The New Bookbinder 8 (1988, received Feb. 1989) - Partial contents:
J. Lindsay. The Development of the Codex in the Western World
K. Gostling. Bookworkers and Adhesives: Part 1
G. Kurz. Bookbinding Societies No. 2: Meister der Einbandkunst, Germany
D. Cawthron. The Development of Technical Courses in Bookbinding in Britain up to 1914
(Part II of both the Gostling and Cawthron papers are published in the next volume - 9, 1989.)
The Survey: Conservation Facilities in Museums and Galleries. United Kingdom Institute for Conservation (37 Upper Addison Gardens, London W14 8A.J): July 1989. 88 pp. ISBN 1 871 656 05 2. Paperback, f-10, postage paid.
A report of a 1987/88 survey, documenting a shortage of skills and underuse of existing skills. Findings:
The communication barrier between conservators and museum directors and curators, once nearly impenetrable, seems to be falling. Two publications for museum curators and administrators devoted an unprecedented amount of space to conservation concerns in their latest issues: Museum News and the Western Museums Conference Newsletter
Museum News (May-June, 1990) carried seven articles on disaster planning and recovery on pages 50-70, covering quakes, floods, Hurricane Hugo, public relations and war. AND Paul Storch has an article an p. 92-94, "How to Equip your Conservation Laboratory for Success."
The WMC Newsletter covered emergency planning on p. 4-6 (report of a Feb. 6 directors' workshop and a competition for best emergency plan), 9-12 ("How the J. Paul Getty Museum Plans and Prepares for Major Emergencies," by Wilbur Faulk) and 14 (an announcement of a local meeting with a program called "Circumstances Beyond our Control"). There is nothing like a real disaster to get people's attention. This is an opening -but then conservators have to follow up somehow.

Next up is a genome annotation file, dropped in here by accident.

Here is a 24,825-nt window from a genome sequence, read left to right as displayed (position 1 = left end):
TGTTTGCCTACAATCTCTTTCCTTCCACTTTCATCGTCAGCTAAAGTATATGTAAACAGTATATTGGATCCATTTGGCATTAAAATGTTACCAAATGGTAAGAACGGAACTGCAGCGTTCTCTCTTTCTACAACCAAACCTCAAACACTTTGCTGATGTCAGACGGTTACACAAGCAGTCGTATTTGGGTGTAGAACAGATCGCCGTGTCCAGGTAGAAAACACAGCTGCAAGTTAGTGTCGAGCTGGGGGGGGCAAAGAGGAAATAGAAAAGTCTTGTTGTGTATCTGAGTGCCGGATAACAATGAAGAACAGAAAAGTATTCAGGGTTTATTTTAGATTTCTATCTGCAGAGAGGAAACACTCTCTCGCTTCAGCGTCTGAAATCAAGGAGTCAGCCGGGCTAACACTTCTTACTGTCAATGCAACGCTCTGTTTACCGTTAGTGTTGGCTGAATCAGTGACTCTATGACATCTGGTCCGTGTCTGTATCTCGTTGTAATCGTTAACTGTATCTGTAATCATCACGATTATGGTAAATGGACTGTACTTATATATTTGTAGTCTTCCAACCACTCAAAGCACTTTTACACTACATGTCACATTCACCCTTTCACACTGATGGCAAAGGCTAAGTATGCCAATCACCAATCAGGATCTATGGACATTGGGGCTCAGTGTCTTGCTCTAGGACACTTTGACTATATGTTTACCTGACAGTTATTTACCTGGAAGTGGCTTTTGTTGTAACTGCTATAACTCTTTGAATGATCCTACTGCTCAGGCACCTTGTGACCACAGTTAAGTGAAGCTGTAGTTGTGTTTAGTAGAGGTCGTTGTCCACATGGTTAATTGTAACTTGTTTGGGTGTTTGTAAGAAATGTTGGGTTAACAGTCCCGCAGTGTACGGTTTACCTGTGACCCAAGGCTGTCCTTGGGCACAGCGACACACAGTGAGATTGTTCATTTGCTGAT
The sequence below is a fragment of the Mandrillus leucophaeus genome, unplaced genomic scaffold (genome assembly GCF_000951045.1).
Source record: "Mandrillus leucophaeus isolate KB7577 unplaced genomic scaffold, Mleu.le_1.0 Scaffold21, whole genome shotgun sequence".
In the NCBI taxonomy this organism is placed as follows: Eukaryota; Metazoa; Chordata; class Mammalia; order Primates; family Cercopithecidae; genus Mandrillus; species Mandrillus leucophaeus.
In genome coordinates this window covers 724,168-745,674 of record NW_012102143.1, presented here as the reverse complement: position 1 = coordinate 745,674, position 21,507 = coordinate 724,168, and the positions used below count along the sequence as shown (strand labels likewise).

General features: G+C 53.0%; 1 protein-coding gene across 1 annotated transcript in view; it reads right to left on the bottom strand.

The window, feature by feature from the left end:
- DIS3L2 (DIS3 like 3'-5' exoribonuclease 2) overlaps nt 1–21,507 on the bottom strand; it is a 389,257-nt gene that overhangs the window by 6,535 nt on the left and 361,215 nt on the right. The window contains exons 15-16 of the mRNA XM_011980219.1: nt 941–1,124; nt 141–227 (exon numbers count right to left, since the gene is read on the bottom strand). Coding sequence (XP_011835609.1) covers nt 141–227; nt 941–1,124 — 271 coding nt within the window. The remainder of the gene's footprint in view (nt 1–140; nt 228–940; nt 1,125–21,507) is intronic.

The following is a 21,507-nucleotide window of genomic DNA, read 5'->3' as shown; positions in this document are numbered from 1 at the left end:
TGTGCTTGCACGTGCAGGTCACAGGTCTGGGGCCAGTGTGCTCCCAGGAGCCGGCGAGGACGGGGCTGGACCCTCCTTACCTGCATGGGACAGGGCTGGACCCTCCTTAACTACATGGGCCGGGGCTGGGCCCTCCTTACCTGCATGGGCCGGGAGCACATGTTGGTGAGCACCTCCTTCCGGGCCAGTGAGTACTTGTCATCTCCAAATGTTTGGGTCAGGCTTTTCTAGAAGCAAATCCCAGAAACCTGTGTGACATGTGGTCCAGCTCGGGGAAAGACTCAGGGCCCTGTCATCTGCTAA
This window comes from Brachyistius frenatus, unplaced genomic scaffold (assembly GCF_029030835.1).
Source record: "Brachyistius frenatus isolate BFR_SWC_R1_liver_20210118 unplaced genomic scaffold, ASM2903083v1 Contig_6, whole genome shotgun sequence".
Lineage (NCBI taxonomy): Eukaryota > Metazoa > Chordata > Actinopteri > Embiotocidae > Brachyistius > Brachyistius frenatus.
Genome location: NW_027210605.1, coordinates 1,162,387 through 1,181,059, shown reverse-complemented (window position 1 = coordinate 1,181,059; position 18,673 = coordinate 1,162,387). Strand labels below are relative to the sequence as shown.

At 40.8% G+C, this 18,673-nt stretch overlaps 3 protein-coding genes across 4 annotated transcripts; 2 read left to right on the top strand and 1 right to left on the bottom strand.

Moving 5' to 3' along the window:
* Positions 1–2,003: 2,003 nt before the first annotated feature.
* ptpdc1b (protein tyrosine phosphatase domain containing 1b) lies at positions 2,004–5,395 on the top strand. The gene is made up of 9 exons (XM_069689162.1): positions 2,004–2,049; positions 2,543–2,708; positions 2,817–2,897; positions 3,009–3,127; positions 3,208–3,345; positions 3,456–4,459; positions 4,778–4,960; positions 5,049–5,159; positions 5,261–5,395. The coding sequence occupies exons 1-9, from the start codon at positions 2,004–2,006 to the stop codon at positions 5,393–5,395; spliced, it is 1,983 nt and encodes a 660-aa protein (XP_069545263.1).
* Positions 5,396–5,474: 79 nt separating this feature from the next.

Restauro 96, Jan. 1990:
A. Giavannini. Archälogie des Buches und konservierende Restaurierung (Archaeology of a Book and Conservation by Restoration)
A.-C. Brandt and A.-J. Berteaud. Einsatz der Mikrowellen zur Trocknung von Papier im Bibliotheks- und Archivbereich (The Use of Microwaves for Drying Paper in Libraries and Museums)
Proceedings of the 14th Annual IIC-CG Conference May 27-30, 1988, Toronto. Ed. by Johanna G. Wellheiser. Order from IIC-CG, PO Box 9195, Terminal, Ottawa, Ontario K1G 3T9, Canada. No price given. 179 pp. There is a 5-paper section on pest control.
Brittle Books Programs (SPEC Kit #152; 121 p., March 1989) contains the results of a survey of 64 ARL libraries on the evaluation, bibliographic searching, replacement, preservation photocopying, and preservation microfilming of books and serials that have become too brittle to handle without risking damage. It also includes planning documents, selection and searching procedures and form, guidelines and workflow descriptions, microfilming and photocopying procedures, and a selected reading list. $20 prepaid from SPEC, Office of Management Services, 1527 New Hampshire Ave., NW, Washington, DC 20036.
Bibliography Newsletter (BiN) XVI:3, July-Sept. 1989, appeared this spring. It is now edited by Bryan Johnson from 32 Trimountain Ave., PO Box 280, South Range, MI 49963. 1